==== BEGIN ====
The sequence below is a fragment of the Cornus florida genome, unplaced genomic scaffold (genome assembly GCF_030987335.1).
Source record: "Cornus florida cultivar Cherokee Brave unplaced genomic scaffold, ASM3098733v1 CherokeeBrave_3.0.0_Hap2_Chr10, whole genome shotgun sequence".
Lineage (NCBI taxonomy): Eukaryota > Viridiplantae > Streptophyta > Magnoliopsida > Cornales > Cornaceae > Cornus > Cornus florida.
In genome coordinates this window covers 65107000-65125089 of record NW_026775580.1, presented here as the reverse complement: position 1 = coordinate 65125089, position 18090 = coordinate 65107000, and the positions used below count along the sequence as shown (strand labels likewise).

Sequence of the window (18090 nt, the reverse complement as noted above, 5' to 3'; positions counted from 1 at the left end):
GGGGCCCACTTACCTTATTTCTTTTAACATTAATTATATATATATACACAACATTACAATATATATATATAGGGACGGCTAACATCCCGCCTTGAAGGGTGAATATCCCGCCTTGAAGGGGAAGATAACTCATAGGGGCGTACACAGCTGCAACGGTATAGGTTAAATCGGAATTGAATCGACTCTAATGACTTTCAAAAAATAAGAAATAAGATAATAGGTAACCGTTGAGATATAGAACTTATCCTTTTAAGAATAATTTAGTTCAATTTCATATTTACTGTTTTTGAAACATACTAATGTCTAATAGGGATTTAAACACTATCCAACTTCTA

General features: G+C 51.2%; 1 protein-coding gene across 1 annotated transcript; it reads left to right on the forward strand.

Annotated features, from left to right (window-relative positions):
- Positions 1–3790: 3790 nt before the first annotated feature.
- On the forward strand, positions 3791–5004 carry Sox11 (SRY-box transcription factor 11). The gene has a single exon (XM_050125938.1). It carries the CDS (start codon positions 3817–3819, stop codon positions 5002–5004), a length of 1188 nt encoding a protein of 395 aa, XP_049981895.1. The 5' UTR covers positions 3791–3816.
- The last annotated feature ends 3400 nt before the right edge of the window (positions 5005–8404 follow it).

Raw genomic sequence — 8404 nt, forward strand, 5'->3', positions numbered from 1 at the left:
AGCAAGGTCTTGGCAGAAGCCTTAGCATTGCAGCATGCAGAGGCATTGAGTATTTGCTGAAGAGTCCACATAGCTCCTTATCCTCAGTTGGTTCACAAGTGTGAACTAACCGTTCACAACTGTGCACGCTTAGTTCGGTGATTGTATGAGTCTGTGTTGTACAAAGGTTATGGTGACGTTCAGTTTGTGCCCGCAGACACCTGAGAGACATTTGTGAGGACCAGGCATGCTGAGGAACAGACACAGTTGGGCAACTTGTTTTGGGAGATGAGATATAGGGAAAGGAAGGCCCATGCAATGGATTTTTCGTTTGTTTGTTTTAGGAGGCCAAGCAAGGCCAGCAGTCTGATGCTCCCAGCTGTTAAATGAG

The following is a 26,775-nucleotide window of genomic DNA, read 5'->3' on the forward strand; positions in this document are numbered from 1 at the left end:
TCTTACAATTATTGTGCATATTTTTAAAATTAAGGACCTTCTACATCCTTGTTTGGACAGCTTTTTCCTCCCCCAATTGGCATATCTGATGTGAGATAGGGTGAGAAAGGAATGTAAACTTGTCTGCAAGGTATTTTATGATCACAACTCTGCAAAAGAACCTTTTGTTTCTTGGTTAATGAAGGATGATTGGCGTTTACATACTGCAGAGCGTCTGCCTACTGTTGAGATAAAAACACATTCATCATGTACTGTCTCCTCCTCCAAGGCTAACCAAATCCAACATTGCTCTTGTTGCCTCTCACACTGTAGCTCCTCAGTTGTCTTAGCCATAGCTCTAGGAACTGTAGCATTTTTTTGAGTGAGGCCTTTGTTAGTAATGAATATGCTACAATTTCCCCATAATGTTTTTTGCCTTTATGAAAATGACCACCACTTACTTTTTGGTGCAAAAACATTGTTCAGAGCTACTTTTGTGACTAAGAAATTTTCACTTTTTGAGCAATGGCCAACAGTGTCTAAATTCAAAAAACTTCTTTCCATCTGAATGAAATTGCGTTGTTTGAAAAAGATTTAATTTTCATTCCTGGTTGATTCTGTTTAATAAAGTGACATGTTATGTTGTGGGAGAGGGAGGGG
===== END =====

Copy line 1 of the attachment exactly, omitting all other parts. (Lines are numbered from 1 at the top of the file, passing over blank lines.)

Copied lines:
The sequence below is a fragment of the Cornus florida genome, unplaced genomic scaffold (genome assembly GCF_030987335.1).